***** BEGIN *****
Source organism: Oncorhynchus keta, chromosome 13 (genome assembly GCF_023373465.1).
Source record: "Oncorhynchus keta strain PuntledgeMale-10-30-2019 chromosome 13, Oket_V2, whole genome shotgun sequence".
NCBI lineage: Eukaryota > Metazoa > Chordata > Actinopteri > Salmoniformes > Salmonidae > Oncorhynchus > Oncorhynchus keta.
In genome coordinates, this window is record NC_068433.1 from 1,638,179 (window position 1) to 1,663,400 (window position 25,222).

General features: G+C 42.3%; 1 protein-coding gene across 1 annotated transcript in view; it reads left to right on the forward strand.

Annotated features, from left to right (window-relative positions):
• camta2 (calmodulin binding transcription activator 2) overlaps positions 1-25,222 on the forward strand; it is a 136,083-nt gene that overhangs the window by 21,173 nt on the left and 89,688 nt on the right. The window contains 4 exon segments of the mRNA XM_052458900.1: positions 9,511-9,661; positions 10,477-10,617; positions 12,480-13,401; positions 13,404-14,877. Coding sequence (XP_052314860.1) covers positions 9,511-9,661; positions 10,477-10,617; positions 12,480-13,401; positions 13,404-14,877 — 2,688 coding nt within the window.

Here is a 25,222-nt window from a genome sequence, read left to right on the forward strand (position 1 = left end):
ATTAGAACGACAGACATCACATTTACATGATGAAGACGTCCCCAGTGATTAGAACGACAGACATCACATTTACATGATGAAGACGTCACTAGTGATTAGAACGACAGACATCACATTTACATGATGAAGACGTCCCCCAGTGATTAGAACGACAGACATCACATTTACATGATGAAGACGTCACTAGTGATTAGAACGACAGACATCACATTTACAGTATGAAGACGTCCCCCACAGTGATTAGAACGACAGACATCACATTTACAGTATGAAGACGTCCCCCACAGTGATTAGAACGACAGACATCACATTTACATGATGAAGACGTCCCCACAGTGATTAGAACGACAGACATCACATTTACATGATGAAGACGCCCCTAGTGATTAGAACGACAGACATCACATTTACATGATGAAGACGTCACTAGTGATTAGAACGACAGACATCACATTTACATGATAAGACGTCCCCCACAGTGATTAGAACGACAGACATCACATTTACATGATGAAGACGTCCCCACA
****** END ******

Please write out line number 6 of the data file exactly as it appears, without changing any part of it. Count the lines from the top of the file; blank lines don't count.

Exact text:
Annotated features, from left to right (window-relative positions):